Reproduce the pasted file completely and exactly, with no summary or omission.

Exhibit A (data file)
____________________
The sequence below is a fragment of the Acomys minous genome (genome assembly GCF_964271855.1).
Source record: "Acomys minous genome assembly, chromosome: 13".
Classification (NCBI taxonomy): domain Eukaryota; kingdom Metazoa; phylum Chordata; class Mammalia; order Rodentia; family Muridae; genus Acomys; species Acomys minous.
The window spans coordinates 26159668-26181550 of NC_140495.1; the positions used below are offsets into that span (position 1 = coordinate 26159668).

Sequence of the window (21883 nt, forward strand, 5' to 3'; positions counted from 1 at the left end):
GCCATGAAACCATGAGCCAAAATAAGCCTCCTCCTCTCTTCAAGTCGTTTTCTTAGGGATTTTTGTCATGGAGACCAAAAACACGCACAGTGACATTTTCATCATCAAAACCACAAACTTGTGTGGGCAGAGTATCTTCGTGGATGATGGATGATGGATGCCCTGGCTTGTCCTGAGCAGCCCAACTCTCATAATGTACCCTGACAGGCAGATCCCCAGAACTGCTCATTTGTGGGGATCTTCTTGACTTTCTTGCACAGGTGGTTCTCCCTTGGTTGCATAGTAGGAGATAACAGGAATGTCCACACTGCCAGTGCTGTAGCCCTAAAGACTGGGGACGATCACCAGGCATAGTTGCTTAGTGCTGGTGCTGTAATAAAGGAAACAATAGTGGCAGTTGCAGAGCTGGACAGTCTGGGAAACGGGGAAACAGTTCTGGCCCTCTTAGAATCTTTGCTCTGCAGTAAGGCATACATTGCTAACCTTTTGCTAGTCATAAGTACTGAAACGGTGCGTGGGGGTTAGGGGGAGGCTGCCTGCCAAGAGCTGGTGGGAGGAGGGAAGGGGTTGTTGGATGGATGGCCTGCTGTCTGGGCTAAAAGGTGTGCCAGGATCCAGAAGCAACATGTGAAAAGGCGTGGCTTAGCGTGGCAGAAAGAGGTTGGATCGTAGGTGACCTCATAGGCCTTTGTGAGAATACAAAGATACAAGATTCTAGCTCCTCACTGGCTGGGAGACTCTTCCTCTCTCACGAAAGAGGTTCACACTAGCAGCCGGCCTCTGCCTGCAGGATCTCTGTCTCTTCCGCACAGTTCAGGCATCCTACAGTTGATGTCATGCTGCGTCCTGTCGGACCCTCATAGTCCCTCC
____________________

The sequence below is a fragment of the Acomys minous genome (genome assembly GCF_964271855.1).
Source record: "Acomys minous genome assembly, chromosome: 13".
Classification (NCBI taxonomy): domain Eukaryota; kingdom Metazoa; phylum Chordata; class Mammalia; order Rodentia; family Muridae; genus Acomys; species Acomys minous.
The window spans coordinates 26159668-26181550 of NC_140495.1; the positions used below are offsets into that span (position 1 = coordinate 26159668).

Sequence of the window (21883 nt, forward strand, 5' to 3'; positions counted from 1 at the left end):
GCCATGAAACCATGAGCCAAAATAAGCCTCCTCCTCTCTTCAAGTCGTTTTCTTAGGGATTTTTGTCATGGAGACCAAAAACACGCACAGTGACATTTTCATCATCAAAACCACAAACTTGTGTGGGCAGAGTATCTTCGTGGATGATGGATGATGGATGCCCTGGCTTGTCCTGAGCAGCCCAACTCTCATAATGTACCCTGACAGGCAGATCCCCAGAACTGCTCATTTGTGGGGATCTTCTTGACTTTCTTGCACAGGTGGTTCTCCCTTGGTTGCATAGTAGGAGATAACAGGAATGTCCACACTGCCAGTGCTGTAGCCCTAAAGACTGGGGACGATCACCAGGCATAGTTGCTTAGTGCTGGTGCTGTAATAAAGGAAACAATAGTGGCAGTTGCAGAGCTGGACAGTCTGGGAAACGGGGAAACAGTTCTGGCCCTCTTAGAATCTTTGCTCTGCAGTAAGGCATACATTGCTAACCTTTTGCTAGTCATAAGTACTGAAACGGTGCGTGGGGGTTAGGGGGAGGCTGCCTGCCAAGAGCTGGTGGGAGGAGGGAAGGGGTTGTTGGATGGATGGCCTGCTGTCTGGGCTAAAAGGTGTGCCAGGATCCAGAAGCAACATGTGAAAAGGCGTGGCTTAGCGTGGCAGAAAGAGGTTGGATCGTAGGTGACCTCATAGGCCTTTGTGAGAATACAAAGATACAAGATTCTAGCTCCTCACTGGCTGGGAGACTCTTCCTCTCTCACGAAAGAGGTTCACACTAGCAGCCGGCCTCTGCCTGCAGGATCTCTGTCTCTTCCGCACAGTTCAGGCATCCTACAGTTGATGTCATGCTGCGTCCTGTCGGACCCTCATAGTCCCTCC